Coronavirus Is Changing Available Resources For Adults Living With Disabilities
For parents of adults living with intellectual and developmental disabilities, the coronavirus pandemic has made everyday life especially difficult.
Socialization and life skills programs normally conducted in person, have had to adapt. If they've been able to adapt at all.
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"The in-person services came to an abrupt halt throughout the entire community and really disrupted the structure and routine for so many individuals with disabilities," said Samantha Sehter, the program manager for the disability services department at Goodman Jewish Family Services, called Joshua's Path.
"Typically, when a family calls us, we have pages and pages of referrals to give them," she said. "But due to COVID, when we were receiving these calls about young adults and looking for engagement opportunities, there was virtually nothing."
Bonnie Schmidt, 63, a mom in Coral Springs, can relate. She feels like her family have been overlooked through the ebb and flow of pandemic closings and scattered re-openings.
"We fight so hard as parents for inclusion into so many activities," Schmidt said. "Our population is left out of every single thing from sports to health insurance changes, to housing and they were just forgotten in every aspect of life when this hit."
Schmidt is mom to 36 year-old Jessica, who lives with intellectual and developmental disabilities.
"She was seizure free for 30 years. And when the pandemic started, her seizures came back," she said. "I think just the anxiety of everything and the change."
Schmidt is also the guardian for Kim, 34, who lives on the autism spectrum. And her friend's adult daughter, 27 year-old Lexi — who lives with Down syndrome — is quarantining with them so the women don't get lonely.
All three women participate in a new program called ZoomTogether from Goodman JFS's disability department. It's largely facilitated by Sehter.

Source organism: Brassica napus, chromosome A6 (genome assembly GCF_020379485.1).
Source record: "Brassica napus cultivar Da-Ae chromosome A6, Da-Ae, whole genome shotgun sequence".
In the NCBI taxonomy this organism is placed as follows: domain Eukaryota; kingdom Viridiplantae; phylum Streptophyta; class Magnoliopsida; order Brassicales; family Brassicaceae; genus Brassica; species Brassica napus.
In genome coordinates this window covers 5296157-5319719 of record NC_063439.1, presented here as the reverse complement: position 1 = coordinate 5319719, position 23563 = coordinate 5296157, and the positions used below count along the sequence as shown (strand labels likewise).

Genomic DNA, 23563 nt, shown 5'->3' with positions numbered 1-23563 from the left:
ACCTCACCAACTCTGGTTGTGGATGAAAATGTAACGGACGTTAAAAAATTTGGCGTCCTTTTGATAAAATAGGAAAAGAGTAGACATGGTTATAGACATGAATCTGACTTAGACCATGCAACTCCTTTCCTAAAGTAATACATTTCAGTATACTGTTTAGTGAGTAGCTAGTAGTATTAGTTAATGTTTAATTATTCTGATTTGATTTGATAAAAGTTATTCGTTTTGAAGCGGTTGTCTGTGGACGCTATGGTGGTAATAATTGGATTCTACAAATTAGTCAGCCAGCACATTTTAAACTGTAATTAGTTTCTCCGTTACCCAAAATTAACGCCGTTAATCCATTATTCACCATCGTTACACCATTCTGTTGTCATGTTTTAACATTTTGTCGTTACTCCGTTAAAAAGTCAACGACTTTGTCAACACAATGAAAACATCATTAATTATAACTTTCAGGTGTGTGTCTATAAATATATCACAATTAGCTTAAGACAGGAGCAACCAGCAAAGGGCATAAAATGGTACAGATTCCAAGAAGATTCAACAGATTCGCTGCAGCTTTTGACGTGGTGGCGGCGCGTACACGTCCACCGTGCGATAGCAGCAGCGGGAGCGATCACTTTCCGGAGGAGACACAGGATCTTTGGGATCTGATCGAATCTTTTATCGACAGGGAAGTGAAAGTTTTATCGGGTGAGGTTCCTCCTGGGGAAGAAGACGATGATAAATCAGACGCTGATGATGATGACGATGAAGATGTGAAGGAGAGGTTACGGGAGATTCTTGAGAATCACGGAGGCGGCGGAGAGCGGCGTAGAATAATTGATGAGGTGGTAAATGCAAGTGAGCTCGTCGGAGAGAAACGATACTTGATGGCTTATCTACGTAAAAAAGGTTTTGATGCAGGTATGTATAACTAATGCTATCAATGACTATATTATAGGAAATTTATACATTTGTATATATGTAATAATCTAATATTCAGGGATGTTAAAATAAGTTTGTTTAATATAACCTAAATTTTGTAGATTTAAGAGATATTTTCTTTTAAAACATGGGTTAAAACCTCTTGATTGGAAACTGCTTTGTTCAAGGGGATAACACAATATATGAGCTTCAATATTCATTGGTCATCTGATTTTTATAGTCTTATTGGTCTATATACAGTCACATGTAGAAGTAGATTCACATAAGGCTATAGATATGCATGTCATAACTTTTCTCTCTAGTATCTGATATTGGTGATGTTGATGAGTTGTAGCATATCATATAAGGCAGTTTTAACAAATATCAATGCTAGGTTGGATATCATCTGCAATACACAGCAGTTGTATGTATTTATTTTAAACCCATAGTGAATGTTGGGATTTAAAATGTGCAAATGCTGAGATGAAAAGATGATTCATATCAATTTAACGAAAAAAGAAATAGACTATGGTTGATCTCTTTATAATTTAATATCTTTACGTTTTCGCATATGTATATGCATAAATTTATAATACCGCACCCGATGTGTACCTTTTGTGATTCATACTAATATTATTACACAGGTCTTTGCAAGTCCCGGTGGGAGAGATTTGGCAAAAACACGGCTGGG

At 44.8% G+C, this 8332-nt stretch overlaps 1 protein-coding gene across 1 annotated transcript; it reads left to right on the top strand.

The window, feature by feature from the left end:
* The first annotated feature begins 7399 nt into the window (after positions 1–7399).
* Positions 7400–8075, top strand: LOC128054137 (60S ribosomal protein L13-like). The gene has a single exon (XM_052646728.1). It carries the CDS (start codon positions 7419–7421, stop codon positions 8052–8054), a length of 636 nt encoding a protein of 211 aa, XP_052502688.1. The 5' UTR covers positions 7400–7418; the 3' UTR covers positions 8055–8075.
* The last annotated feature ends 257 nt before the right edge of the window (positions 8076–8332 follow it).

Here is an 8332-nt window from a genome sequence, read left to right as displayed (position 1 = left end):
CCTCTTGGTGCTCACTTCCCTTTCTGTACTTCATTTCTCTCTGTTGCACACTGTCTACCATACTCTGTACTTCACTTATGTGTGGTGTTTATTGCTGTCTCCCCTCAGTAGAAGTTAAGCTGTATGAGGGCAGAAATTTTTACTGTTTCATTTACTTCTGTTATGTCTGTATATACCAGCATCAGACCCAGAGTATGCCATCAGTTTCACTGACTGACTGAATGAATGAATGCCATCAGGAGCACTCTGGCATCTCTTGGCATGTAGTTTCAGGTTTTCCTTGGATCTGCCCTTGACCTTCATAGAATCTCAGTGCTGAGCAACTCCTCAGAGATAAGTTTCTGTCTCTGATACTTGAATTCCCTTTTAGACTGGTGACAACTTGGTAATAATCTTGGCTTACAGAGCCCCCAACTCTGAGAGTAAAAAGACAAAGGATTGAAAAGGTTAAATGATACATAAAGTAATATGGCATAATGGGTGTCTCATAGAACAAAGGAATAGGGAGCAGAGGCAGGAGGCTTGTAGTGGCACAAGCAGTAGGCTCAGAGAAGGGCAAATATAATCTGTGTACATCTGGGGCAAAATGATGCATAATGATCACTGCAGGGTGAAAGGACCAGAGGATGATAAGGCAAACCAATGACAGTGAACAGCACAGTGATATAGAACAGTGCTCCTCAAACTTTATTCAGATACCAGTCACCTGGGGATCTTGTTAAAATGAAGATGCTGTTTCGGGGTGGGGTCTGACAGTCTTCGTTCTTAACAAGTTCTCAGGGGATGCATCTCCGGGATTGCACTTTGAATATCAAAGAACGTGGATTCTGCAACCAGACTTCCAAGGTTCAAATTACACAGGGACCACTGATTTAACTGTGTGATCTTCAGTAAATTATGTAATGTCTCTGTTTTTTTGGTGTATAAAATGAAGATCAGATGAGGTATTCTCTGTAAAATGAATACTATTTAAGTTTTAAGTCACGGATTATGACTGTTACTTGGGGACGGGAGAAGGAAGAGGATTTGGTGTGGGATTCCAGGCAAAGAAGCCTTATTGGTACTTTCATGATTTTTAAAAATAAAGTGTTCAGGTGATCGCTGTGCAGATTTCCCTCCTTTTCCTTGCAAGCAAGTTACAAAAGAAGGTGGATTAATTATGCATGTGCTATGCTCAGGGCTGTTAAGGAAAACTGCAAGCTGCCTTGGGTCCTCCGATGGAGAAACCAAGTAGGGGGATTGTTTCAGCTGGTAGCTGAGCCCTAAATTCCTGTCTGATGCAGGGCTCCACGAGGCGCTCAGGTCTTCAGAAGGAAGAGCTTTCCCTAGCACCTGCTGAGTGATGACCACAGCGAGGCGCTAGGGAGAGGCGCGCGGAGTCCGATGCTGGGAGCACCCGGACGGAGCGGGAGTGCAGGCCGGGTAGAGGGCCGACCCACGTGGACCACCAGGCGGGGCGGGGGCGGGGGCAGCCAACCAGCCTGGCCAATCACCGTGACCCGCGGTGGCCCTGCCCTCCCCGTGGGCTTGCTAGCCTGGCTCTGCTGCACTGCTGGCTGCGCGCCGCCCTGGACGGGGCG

"Some of us are tired, frustrated, scared, but having a mental health aspect to this program as well also lets us see some red flags," Sehter said.
And professionals at the nonprofit have been seeing some more of those red flags. People consistently saying they feel sad. Sehter said the mental health aspect of ZoomTogether enables her to connect individuals to counseling.
"It's combating, you know, social isolation and skill regression, but it's also just making sure that all of their needs are met," she said. "We teach life skills on Mondays. Social skills on Wednesdays, and executive functioning skills and critical thinking skills on Fridays."
It's a six-week program, and there are more than 30 students. The ZoomTogether program is taking names for a waiting list.
The nonprofit's services are open to everyone. If you're looking for help, you can call the information and referral line, or look for COVID-19 resources, here.
Schmidt said all three women in her house look forward to the structure of the program, especially when they are used to busy days working with her.
They would work with Schmidt at the candle company she co-founded in Coral Springs with Lexi's mom, called ScentsAbility. The company employs people living with intellectual and developmental disabilities. In between, Jessica would go to other programs for socialization.
"We normally have 15 young adults with all different disabilities working with us. But right now, we only have a few that actually come work that are not medically challenged," Schmidt said.
She said ZoomTogether gives the women in her house an activity they feel proud to be a part of.
"I refuse to have Jessica sitting home without a purpose, without any community involvement, without any place to go that she feels part of the world," she said.
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